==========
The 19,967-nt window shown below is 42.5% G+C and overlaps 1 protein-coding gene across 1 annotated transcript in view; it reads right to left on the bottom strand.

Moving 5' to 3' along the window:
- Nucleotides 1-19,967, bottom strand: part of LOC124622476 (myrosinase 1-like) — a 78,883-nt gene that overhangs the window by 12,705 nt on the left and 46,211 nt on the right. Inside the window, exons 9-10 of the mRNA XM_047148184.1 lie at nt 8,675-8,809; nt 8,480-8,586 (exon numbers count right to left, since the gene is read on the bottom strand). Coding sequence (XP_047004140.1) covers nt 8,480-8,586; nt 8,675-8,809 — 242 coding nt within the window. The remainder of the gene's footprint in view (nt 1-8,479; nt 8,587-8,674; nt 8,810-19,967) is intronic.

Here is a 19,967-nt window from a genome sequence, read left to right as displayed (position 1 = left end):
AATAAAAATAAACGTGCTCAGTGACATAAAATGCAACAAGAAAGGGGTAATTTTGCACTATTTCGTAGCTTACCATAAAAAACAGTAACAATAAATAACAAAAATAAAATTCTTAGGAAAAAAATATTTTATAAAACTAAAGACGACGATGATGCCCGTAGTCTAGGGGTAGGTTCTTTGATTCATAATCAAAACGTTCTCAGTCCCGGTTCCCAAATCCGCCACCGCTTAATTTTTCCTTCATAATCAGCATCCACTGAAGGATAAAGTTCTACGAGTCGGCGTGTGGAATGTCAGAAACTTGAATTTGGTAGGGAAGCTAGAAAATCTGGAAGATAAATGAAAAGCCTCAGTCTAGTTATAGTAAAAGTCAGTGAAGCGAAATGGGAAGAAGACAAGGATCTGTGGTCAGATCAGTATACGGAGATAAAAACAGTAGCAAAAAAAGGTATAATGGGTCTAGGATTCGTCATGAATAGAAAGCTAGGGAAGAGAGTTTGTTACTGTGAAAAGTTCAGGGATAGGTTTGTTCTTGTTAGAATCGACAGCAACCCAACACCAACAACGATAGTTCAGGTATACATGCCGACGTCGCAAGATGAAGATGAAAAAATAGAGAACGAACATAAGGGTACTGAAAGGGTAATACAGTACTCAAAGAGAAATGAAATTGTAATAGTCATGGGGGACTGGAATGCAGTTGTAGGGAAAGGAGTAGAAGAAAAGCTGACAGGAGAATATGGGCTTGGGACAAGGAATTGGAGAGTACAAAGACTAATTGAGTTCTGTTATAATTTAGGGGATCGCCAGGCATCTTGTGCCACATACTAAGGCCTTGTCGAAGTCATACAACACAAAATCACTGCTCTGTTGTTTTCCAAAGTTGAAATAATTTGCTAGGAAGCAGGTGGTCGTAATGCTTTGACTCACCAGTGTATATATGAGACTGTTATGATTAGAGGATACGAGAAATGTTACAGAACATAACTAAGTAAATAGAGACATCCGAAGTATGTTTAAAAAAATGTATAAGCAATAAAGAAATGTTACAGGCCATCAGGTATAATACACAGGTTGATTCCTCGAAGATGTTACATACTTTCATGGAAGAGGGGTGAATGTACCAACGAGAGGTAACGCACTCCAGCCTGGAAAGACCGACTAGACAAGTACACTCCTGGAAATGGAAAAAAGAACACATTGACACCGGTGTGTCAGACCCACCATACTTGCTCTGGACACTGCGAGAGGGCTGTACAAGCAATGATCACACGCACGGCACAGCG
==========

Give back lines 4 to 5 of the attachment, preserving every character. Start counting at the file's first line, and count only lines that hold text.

Here is a 19,967-nt window from a genome sequence, read left to right as displayed (position 1 = left end):
AATAAAAATAAACGTGCTCAGTGACATAAAATGCAACAAGAAAGGGGTAATTTTGCACTATTTCGTAGCTTACCATAAAAAACAGTAACAATAAATAACAAAAATAAAATTCTTAGGAAAAAAATATTTTATAAAACTAAAGACGACGATGATGCCCGTAGTCTAGGGGTAGGTTCTTTGATTCATAATCAAAACGTTCTCAGTCCCGGTTCCCAAATCCGCCACCGCTTAATTTTTCCTTCATAATCAGCATCCACTGAAGGATAAAGTTCTACGAGTCGGCGTGTGGAATGTCAGAAACTTGAATTTGGTAGGGAAGCTAGAAAATCTGGAAGATAAATGAAAAGCCTCAGTCTAGTTATAGTAAAAGTCAGTGAAGCGAAATGGGAAGAAGACAAGGATCTGTGGTCAGATCAGTATACGGAGATAAAAACAGTAGCAAAAAAAGGTATAATGGGTCTAGGATTCGTCATGAATAGAAAGCTAGGGAAGAGAGTTTGTTACTGTGAAAAGTTCAGGGATAGGTTTGTTCTTGTTAGAATCGACAGCAACCCAACACCAACAACGATAGTTCAGGTATACATGCCGACGTCGCAAGATGAAGATGAAAAAATAGAGAACGAACATAAGGGTACTGAAAGGGTAATACAGTACTCAAAGAGAAATGAAATTGTAATAGTCATGGGGGACTGGAATGCAGTTGTAGGGAAAGGAGTAGAAGAAAAGCTGACAGGAGAATATGGGCTTGGGACAAGGAATTGGAGAGTACAAAGACTAATTGAGTTCTGTTATAATTTAGGGGATCGCCAGGCATCTTGTGCCACATACTAAGGCCTTGTCGAAGTCATACAACACAAAATCACTGCTCTGTTGTTTTCCAAAGTTGAAATAATTTGCTAGGAAGCAGGTGGTCGTAATGCTTTGACTCACCAGTGTATATATGAGACTGTTATGATTAGAGGATACGAGAAATGTTACAGAACATAACTAAGTAAATAGAGACATCCGAAGTATGTTTAAAAAAATGTATAAGCAATAAAGAAATGTTACAGGCCATCAGGTATAATACACAGGTTGATTCCTCGAAGATGTTACATACTTTCATGGAAGAGGGGTGAATGTACCAACGAGAGGTAACGCACTCCAGCCTGGAAAGACCGACTAGACAAGTACACTCCTGGAAATGGAAAAAAGAACACATTGACACCGGTGTGTCAGACCCACCATACTTGCTCTGGACACTGCGAGAGGGCTGTACAAGCAATGATCACACGCACGGCACAGCG